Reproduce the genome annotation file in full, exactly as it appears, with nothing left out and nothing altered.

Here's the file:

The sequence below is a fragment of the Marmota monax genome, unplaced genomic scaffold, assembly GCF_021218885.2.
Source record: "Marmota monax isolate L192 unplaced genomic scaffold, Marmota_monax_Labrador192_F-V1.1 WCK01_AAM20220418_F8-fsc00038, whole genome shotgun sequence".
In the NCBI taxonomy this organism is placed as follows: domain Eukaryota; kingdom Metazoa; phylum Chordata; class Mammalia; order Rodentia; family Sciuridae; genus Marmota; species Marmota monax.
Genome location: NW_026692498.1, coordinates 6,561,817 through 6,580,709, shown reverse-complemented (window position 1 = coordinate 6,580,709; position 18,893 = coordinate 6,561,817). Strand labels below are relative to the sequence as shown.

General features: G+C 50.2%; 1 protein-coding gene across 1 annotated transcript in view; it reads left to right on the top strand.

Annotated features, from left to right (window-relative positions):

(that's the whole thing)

The sequence below is a fragment of the Marmota monax genome, unplaced genomic scaffold, assembly GCF_021218885.2.
Source record: "Marmota monax isolate L192 unplaced genomic scaffold, Marmota_monax_Labrador192_F-V1.1 WCK01_AAM20220418_F8-fsc00038, whole genome shotgun sequence".
In the NCBI taxonomy this organism is placed as follows: domain Eukaryota; kingdom Metazoa; phylum Chordata; class Mammalia; order Rodentia; family Sciuridae; genus Marmota; species Marmota monax.
Genome location: NW_026692498.1, coordinates 6,561,817 through 6,580,709, shown reverse-complemented (window position 1 = coordinate 6,580,709; position 18,893 = coordinate 6,561,817). Strand labels below are relative to the sequence as shown.

General features: G+C 50.2%; 1 protein-coding gene across 1 annotated transcript in view; it reads left to right on the top strand.

Annotated features, from left to right (window-relative positions):